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BERLIN – At Point A, you are one person. At Point B, you are another person. At Point C, you are again transformed into yet another facet, angle, shard, area, zone. That theorem is repeated multiple times by a narrator adopting the patiently didactic tones of a 1960s psychiatric educational film in Maladies. This second collaboration between James Franco and the single-moniker multimedia artist-filmmaker Carter is a mock-serious rumination on fragmented identity, mental disorders and their role in the creation of art.
The three-point breakdown can be applied equally to the experience of watching this laughably pretentious dramatized dissertation, which time-shifts arbitrarily between the early ‘60s and 1978, the year of the Jonestown Massacre.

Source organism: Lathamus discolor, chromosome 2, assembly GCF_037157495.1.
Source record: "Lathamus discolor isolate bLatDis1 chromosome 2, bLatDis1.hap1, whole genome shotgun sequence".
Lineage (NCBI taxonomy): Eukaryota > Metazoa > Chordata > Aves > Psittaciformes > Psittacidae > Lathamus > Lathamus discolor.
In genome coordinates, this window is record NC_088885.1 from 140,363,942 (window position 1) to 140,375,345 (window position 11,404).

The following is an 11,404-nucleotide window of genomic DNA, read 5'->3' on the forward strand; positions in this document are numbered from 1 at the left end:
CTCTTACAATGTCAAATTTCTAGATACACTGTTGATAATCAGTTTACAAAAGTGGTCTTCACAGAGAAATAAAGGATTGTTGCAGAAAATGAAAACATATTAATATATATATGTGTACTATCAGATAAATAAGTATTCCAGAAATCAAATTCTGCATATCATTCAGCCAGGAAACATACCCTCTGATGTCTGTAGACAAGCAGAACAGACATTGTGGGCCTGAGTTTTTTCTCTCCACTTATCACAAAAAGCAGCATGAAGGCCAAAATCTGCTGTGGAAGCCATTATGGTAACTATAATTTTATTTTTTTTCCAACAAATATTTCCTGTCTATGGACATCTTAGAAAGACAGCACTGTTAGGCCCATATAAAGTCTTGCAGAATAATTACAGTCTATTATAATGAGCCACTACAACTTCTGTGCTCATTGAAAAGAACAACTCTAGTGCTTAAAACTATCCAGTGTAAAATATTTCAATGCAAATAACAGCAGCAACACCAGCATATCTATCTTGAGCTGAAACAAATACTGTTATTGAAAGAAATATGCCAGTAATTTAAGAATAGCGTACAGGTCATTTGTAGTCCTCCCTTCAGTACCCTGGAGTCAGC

At Point A, you take your seat in the theater, cautiously open to experiencing the latest step in Franco’s ongoing quest to refashion himself into a living conceptual art project. At Point B – let’s say 10 minutes in, just to be generous – you become bored and irritated. At Point C, after 96 minutes of this self-reflexive nonsense, you are overcome by the urge to inflict harm, as two words are fused with the pain of a branding iron onto your weary brain: Get Carter.
OK, so that was a cheap shot. But really, aside from Franco’s cool collection of vintage plaid woolen coats, and some gorgeous tunes by composer J. Ralph and his music collective the Rumor Mill, there’s scant emotional, aesthetic or intellectual gratification in this grainy, flat-looking portrait of the artist as a young nut job.
The actor and writer-director’s previous venture together was Erased James Franco, a little-seen 2008 experiment in which the title figure re-enacted scenes from his screen and television work as well as parts of Julianne Moore’s role in Todd Haynes‘ Safe. Maladies plays more enigmatically with the overlap between Franco’s career and his character, identified only as James.